Another sanctuary for the conservation of butterflies, especially monarch butterflies, has been established at the Sophia M. Sachs Butterfly House in Faust Park. A local outdoor butterfly garden, Angel Tree Grove, was recently dedicated, and with it a new public art installation titled “Heavenly Connection: Young Woman with Cherub.”
For years, the statue has been located in the family home of Chesterfield resident Rob Kellow. It was pinned to a tree trunk in the yard. Kilo said he was not sure when the statue was placed there, but it had been there so long that a branch grew around the statue to cover the angel’s arm.
When the decision was made to donate the statue, the more than 40-foot-tall white oak tree had to be cut down so that part of the tree could be salvaged and moved to the Butterfly House, Kilo said.
Slices of tree trunks were also taken to use as a “stone” path to reach the orchard. One slide is hand-painted and features a cardinal and a butterfly in memory of Kilo’s mother and grandmother. His mother, known as “Grammy June,” loved visiting the Missouri Botanical Garden and Butterfly House. She also loved birds and butterflies, especially the monarch butterfly.
Kilo said John used to take the family to the Missouri Botanical Garden and the Butterfly House, which is any place with butterflies, insects or birds. His grandmother Esther Grebe, known to younger generations as Great Gram, would go with them.
So, it was natural for Kilo to approach the Butterfly House and propose creating a butterfly sanctuary there, as well as a statue in memory of the orchard. The staff “worked tirelessly to make this vision a reality,” he said.
The September 13 ribbon cutting was attended by a large crowd of family and friends, representatives of the Chesterfield Regional Chamber of Commerce, city officials, environmental activists, and those familiar with Kilo’s other butterfly-themed gift to the city, the 9-foot-tall Monarch Grove . A monarch butterfly sculpture by artist Glory Hartsfield was installed in Central Park in honor of June earlier this year.
“It was a beautiful display,” Kilo said of the park’s unveiling.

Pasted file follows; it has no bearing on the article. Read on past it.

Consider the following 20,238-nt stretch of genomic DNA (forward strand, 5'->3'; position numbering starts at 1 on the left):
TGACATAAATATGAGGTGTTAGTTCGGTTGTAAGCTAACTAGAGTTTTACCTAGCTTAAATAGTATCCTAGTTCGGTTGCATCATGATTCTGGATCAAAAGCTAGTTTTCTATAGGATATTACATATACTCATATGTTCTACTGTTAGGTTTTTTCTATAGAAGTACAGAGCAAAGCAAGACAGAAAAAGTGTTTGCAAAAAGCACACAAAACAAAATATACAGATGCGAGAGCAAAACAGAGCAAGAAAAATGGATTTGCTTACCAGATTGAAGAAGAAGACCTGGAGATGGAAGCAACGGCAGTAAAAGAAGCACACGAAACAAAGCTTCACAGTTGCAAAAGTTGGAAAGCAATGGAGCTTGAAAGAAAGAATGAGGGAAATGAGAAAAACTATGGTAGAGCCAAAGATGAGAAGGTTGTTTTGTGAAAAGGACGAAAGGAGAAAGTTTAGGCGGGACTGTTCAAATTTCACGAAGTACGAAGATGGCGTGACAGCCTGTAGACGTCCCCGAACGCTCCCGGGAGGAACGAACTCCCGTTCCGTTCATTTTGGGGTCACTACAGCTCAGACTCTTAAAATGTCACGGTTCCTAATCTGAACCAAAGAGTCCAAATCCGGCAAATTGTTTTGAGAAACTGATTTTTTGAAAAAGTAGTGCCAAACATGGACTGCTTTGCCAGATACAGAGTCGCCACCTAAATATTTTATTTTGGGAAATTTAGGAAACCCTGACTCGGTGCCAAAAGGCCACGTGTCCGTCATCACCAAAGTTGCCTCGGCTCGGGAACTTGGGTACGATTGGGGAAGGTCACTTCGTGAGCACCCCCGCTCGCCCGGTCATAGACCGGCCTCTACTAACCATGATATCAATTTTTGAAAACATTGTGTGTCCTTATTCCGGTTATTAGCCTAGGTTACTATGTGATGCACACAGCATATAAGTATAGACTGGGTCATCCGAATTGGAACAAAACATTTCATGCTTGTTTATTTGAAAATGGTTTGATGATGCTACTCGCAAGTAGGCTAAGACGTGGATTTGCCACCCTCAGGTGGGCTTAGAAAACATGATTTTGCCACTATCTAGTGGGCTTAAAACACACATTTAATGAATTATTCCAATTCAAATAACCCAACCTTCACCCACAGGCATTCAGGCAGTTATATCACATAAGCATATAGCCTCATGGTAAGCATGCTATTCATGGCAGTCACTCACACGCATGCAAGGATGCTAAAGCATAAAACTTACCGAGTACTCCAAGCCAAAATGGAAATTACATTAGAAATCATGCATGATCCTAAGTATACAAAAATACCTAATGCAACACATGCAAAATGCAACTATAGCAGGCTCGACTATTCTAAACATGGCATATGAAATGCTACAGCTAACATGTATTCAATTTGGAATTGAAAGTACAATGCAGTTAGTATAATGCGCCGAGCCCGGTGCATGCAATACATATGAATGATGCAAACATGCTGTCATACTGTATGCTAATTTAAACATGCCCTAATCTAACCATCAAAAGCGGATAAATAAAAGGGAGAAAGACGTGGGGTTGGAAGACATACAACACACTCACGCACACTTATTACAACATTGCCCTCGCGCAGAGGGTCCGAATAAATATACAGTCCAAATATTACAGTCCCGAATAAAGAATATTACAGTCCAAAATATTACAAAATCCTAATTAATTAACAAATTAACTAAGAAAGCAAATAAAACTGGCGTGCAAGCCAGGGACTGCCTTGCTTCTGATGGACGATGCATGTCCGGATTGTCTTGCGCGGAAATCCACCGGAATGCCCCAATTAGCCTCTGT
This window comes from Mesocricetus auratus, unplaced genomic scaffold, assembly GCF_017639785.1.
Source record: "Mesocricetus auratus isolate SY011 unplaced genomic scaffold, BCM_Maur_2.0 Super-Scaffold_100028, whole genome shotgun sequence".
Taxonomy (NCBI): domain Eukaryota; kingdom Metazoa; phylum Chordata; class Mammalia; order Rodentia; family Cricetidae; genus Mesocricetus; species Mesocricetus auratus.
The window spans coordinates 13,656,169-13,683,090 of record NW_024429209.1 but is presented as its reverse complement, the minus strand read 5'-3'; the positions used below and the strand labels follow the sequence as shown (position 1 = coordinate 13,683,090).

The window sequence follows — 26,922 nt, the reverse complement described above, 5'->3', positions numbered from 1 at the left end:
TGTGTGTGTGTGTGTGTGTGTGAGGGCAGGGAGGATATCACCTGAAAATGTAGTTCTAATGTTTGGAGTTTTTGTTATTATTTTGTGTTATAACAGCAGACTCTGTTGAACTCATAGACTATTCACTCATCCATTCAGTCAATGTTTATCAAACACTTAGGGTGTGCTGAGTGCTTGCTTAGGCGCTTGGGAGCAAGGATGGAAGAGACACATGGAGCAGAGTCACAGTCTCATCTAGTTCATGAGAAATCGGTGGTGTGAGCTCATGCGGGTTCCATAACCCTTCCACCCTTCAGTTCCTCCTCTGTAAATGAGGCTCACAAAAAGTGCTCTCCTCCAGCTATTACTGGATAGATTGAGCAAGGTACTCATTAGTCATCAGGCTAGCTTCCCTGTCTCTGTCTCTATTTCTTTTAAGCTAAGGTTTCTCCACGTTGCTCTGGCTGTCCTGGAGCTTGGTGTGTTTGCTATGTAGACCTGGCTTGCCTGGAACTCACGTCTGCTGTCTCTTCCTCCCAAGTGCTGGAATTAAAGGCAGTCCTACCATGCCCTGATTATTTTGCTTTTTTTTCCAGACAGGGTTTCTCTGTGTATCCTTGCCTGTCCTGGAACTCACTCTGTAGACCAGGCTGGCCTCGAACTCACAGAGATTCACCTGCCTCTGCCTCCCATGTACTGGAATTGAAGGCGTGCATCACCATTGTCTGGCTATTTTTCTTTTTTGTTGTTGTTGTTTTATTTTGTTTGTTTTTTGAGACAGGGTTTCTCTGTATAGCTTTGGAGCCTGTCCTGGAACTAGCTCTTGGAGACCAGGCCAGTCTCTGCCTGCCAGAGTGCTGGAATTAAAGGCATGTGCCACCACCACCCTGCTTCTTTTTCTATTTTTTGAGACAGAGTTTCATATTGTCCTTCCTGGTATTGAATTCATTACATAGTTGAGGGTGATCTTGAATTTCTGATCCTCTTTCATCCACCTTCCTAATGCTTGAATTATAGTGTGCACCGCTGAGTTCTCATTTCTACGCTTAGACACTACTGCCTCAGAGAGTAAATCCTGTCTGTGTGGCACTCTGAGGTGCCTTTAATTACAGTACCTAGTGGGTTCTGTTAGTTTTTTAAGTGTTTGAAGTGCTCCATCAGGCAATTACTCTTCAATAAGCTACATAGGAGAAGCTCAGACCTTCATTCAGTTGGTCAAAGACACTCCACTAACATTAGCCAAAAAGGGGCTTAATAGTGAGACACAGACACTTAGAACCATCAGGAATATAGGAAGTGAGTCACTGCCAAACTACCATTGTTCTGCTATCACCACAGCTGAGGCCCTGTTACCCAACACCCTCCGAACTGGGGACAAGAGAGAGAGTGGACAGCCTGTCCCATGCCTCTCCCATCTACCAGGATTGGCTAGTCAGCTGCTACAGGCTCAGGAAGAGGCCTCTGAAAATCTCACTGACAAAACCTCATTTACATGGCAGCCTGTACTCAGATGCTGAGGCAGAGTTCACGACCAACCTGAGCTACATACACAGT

Angel Tree Grove features native pollinator plants, including milkweed for monarch butterflies. There are two areas decorated with purple and red lighting for sitting and contemplation.
The park is registered with Monarch Watch (monarchwatch.org) as a “Monarch Waystation”. As such, it is part of the Monarch Waystation Registry, a global effort to conserve monarch butterflies by providing milkweed, nectar sources and nearby shelter.
According to Monarch Watch, the annual migration of hundreds of millions of monarch butterflies in the United States and Canada to the mountains in central Mexico and back each fall and spring is “one of the world’s great natural wonders.” However, it is threatened by habitat loss in its wintering areas in Mexico and throughout its breeding areas in the United States and Canada.
Monarch Waystations help offset the loss of wild nectar sources, due to herbicide use and land development, by providing a place where June’s favorite butterfly species can rest, lay eggs and feed.
Kilo says a similar station in Monarch Grove has already produced 30 to 50 larvae. Caterpillars are starting to spread into Angel Tree Grove as well.
According to Monarch Watch, creating a Monarch Waystation can be as simple as adding milkweed and nectar sources to existing gardens or maintaining natural habitat with milkweed.
Additionally, Angel Tree Grove is registered and recognized as a Certified Wildlife Habitat by the National Wildlife Federation.
The central feature of the Butterfly House is an 8,000-square-foot conservatory where visitors mingle with more than 60 species of the world’s most beautiful butterflies in free flight. This month, Butterfly House celebrates its silver anniversary (25 years). Hours are Tuesday through Sunday from 10 a.m. to 4 p.m., with admission rates of $8 per adult (ages 13-64) and $5 for children (ages 3-12) and seniors. St. Louis City and County residents can enjoy free admission from 10 a.m. to noon on the first Tuesday of every month.
“This newly renovated section of the original outdoor Butterfly Garden supports the mission of the Butterfly House as we work to raise awareness about creating habitats for pollinators,” said Director Jennifer Molex. “We appreciate the continued support of the Rob Kilo family for the June Grammy Awards,” said Director Jennifer Molex. “That’s during the recent expansion of our entomology lab, the Great Gram Esther Grebe.”